Publisher: William Heinemann
Isbn-10: 0434011770 | Isbn-13: 9780434011773 | Publish date: 07/10/2004
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The world is a most confused and unsteady place -- especially London, center of finance, innovation, and conspiracy -- in the year 1714, when Daniel Waterhouse makes his less-than-triumphant return to England's shores. Aging Puritan and Natural Philosopher, confidant of the high and mighty and contemporary of the most brilliant minds of the age, he has braved the merciless sea and an assault by the infamous pirate Blackbeard to help mend the rift between two adversarial geniuses at a princess's behest. But while much has changed outwardly, the duplicity and danger that once drove Daniel to the American Colonies is still coin of the British realm.
No sooner has Daniel set foot on his homeland when he is embroiled in a dark conflict that has been raging in the shadows for decades. It is a secret war between the brilliant, enigmatic Master of the Mint and closet alchemist Isaac Newton and his archnemesis, the insidious counterfeiter Jack the Coiner, a.k.a. Jack Shaftoe, King of the Vagabonds. Hostilities are suddenly moving to a new and more volatile level, as Half-Cocked Jack plots a daring assault on the Tower itself, aiming for nothing less than the total corruption of Britain's newborn monetary system.
Unbeknownst to all, it is love that set the Coiner on his traitorous course; the desperate need to protect the woman of his heart -- the remarkable Eliza, Duchess of Arcachon-Qwghlm -- from those who would destroy her should he fail. Meanwhile, Daniel Waterhouse and his Clubb of unlikely cronies comb city and country for clues to the identity of the blackguard who is attempting to blow up Natural Philosophers with Infernal Devices -- as political factions jockey for position while awaiting the impending death of the ailing queen; as the "holy grail" of alchemy, the key to life eternal, tantalizes and continues to elude Isaac Newton, yet is closer than he ever imagined; as the greatest technological innovation in history slowly takes shape in Waterhouse's manufactory.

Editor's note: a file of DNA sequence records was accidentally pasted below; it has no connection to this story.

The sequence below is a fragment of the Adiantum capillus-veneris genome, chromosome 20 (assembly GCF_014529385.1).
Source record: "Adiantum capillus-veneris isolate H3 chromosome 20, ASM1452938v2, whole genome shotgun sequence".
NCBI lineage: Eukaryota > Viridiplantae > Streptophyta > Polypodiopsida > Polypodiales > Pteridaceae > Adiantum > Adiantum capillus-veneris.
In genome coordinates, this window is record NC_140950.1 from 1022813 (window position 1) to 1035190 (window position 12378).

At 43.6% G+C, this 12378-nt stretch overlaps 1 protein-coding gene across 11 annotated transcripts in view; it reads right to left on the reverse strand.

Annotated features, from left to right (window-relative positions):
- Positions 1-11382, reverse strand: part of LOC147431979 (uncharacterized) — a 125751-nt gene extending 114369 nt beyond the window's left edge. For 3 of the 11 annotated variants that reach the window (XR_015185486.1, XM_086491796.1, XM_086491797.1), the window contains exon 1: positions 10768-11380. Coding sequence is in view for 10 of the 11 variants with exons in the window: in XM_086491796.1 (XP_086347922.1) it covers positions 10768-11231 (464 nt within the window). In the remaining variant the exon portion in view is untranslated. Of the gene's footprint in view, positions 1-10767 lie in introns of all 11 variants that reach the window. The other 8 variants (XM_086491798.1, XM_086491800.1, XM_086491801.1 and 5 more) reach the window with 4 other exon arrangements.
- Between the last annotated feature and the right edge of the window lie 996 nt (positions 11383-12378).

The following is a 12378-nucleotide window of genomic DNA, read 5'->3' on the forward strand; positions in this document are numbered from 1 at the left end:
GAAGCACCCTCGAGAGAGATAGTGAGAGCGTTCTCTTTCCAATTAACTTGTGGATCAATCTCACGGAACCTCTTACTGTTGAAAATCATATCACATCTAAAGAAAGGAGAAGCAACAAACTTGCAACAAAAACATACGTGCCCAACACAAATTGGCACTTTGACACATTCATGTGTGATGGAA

Everything that was will be changed forever ...
The System of the World is the concluding volume in Neal Stephenson's Baroque Cycle, begun with Quicksilver and continued in The Confusion.
Purtroppo ho dovuto leggerlo in inglese e non è stato facile, per niente. Non capisco come mai non sia stato tradotto. A parte questo ... Che devo dire? Finalmente è finito ... per ora. Posso leggere Cryptonomicom, ma penso proprio che mi prenderò una pausa :) Avventura, storia, passione, politica, romanticismo, fantasia sfrenata, divertimento ... una gioia per il lettore, ma anche una faticaccia, letto uno di seguito all'altro. I tre libri andrebbero letti a distanza di almeno un anno l'uno dall'altro.
Xander Lavelle said on Oct 04, 2013, 08:17
Concordo con i commenti precedenti: è davvero improponibile in inglese questo autore! A differenza di altri, Stephenson, appartiene a quella schiera di autori che per essere letto implica una certa collaborazine e predisposizione da parte del lettore. Per cui, un assennato lettore (perchè di questi si tratta), per comprendere il messaggio, la ratio, del libro deve entrare nel mondo, nella mente dell'autore, per poter carpire i dettagli, cogliere il significato delle cose, occorre cogliere i pensieri di Neal leggendo tra le righe...ovviamente tutto questo risulta molto difficile sia tradurlo, che leggerlo. Specialmente per chi non comprende tutte le sfumare e i significati della lingua inglese-americana... Spero davvero che la pubblicazione - da parte di Rizzoli - nella collana HD di Anathem voglia significare una riscoperta di questo particolare e strepitoso autore...